Firms, Organizations and Contracts: A Reader in Industrial Organization

By Peter J. Buckley; Jonathan Michie | Go to book overview

activities in the two countries. To some extent these reasons also explain why many venture activities in Japan are either part of or under the control of large established firms.


6. Conclusion

We hope that the foregoing analysis has been able to convince the readers that our basic framework (especially that of interpenetration) is a worthwhile vehicle to enhance our conceptual understanding of how real-life resource allocations are conducted both in the markets and in the organizations. By having a single common framework to view resource allocation in these two arenas, the hope is to understand two allocation mechanisms and their interpenetration in a better perspective.

Commonality of the conceptual framework is also evident in our discussions of American and Japanese resource allocation. We have analysed several examples using the same framework presented in Section 2. Any meaningful international comparison has to analyse the different behavior patterns from the same, common perspective. We hope that we can now understand corporate behavior in the two countries better and that seemingly 'mystical or irrational' behavior of Japanese firms and other economic agents is no longer so mystical nor irrational.

This paper is only a beginning. There is a lot more to be done. On the conceptual level, for example, the question of "optimal mixture' or 'optimal penetration' of various resource allocation principles is intriguing. For example, a firm can choose which mechanism to use for its internal resource allocation and can also select among various alternative transaction modes with the external markets. The firm should make these internal and external transaction decisions simultaneously. This is a decision on the design of the total transaction system of the firm. What would the optimal transaction system design be? What kind of variables will effect the choice of system design? These are but a few examples of questions we can begin to ask using our interpenetration framework.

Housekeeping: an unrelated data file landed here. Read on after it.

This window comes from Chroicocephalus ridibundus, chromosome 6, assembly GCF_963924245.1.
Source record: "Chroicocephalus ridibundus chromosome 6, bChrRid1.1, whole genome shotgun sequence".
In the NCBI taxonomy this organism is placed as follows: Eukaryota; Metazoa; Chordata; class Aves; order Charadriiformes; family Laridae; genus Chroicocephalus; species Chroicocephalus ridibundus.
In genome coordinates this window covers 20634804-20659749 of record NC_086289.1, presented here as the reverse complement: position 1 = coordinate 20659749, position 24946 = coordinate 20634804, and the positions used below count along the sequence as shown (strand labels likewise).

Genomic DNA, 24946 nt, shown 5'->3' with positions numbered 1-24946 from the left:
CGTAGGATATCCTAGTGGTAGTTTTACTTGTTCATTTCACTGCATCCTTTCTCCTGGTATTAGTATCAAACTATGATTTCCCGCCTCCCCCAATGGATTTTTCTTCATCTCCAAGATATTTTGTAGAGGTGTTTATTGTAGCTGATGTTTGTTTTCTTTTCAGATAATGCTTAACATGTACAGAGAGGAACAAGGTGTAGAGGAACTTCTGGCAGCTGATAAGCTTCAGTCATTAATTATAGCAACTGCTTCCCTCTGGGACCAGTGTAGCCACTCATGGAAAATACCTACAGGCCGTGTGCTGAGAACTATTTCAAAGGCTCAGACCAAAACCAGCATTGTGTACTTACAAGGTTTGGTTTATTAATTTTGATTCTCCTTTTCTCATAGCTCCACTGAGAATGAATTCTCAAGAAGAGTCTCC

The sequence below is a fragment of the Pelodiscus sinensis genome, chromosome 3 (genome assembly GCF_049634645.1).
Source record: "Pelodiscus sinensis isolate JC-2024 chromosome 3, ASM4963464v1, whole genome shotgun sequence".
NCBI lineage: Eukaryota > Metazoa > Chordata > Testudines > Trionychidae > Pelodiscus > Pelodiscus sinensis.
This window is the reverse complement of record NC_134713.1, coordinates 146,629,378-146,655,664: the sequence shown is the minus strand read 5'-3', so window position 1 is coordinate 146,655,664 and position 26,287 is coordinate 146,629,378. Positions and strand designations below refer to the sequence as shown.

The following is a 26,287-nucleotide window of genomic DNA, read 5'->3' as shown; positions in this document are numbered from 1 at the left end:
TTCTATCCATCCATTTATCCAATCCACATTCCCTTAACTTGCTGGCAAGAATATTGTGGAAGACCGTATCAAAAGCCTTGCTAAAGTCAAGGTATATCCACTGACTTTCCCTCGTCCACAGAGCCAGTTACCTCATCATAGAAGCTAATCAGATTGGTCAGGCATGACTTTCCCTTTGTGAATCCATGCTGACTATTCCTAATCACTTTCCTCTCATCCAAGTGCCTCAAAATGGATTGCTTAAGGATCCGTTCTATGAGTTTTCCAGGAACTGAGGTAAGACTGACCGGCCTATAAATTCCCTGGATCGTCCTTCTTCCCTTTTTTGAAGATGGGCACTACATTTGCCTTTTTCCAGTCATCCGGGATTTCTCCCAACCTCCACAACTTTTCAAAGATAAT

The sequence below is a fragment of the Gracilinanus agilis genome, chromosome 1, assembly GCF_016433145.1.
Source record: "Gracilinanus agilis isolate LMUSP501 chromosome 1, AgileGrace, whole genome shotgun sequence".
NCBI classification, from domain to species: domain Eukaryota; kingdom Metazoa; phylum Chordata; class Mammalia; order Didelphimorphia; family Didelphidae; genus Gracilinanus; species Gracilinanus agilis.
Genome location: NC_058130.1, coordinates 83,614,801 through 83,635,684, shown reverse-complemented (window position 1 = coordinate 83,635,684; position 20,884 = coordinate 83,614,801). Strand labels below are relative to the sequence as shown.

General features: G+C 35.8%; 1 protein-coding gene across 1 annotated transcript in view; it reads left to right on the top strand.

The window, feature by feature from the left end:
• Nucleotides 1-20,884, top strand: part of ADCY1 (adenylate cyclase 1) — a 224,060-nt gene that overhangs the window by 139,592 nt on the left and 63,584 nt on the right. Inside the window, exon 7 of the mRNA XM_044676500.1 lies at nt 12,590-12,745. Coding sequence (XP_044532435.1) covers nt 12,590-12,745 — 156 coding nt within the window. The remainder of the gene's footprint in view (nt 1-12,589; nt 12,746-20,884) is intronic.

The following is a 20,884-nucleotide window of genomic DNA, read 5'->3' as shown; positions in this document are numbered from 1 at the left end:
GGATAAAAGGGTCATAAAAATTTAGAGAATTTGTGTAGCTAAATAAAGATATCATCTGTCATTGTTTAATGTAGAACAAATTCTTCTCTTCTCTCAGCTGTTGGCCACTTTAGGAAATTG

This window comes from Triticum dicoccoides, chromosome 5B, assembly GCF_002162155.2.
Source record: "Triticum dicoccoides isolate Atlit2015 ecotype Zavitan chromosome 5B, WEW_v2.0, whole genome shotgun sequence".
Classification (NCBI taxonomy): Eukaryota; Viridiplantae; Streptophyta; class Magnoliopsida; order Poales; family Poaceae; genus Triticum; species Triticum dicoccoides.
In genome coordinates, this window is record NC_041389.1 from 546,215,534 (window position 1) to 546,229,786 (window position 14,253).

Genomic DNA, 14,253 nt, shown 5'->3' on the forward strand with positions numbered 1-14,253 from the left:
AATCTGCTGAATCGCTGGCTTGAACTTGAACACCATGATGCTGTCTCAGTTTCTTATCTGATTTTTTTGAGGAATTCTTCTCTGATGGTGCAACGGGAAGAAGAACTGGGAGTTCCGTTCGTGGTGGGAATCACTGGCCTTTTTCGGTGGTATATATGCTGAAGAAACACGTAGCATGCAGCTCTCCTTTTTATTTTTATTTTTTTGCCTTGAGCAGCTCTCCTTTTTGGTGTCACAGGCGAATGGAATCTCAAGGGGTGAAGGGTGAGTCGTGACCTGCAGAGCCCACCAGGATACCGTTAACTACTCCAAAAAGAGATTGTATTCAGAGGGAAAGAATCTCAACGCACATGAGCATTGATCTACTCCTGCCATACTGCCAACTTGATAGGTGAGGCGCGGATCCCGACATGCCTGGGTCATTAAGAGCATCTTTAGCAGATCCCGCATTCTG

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Firms, Organizations and Contracts: A Reader in Industrial Organization
Table of contents

Table of contents

  • Title Page iii
  • Preface and Acknowledgements v
  • Acknowledgements vi
  • Contents viii
  • List of Contributors xi
  • Foreword xiii
  • Introduction and Overview 1
  • Notes 18
  • References 20
  • I. THEORY OF THE FIRM 21
  • 1: The Equilibrium of the Firm 23
  • 2: The Nature of the Firm 40
  • 3: The Organization of Industry 59
  • 4: Production, Information Costs, and Economic Organization 75
  • Summary 95
  • Notes 96
  • References 102
  • 5: Theory of the Firm: Managerial Behavior, Agency Costs, and Ownership Structure 103
  • Conclusions 151
  • Notes 151
  • References 163
  • 6: Transaction-Cost Economics: The Governance of Contractual Relations 168
  • Conclusion 192
  • 7: An Economist's Perspective on the Theory of the Firm 199
  • Conclusion 212
  • Notes 212
  • II. MARKETS AND INDUSTRIAL ORGANIZATION 219
  • 8: Corporate Culture and Economic Theory 221
  • Introduction 221
  • Conclusion 261
  • Appendix 262
  • Appendix 271
  • Appendix 273
  • References 274
  • 9: Co-operative Agreements and the Organization of Industry 276
  • References 292
  • 10: Interpenetration of Organization and Market: Japan's Firm and Market in Comparison with the US 293
  • Conclusion 317
  • References 319
  • 11: Vertical Quasi-Integration 320
  • Conclusions 336
  • Notes 337
  • 12: Non-Contractual Relations In Business: A Preliminary Study 339
  • 13: Goodwill and the Spirit of Market Capitalism 359
  • III. JOINT VENTURES, NETWORKS, AND] CLANS 383
  • III. JOINT VENTURES, NETWORKS, AND] CLANS 385
  • References 407
  • 15: Joint Ventures 410
  • Conclusion 427
  • References 428
  • 16: Organizations: New Concepts for New Forms 429
  • Conclusion 440
  • Notes 441
  • 17: Markets, Bureaucracies, and Clans 442
  • References 456
  • Notes 459
  • References 473
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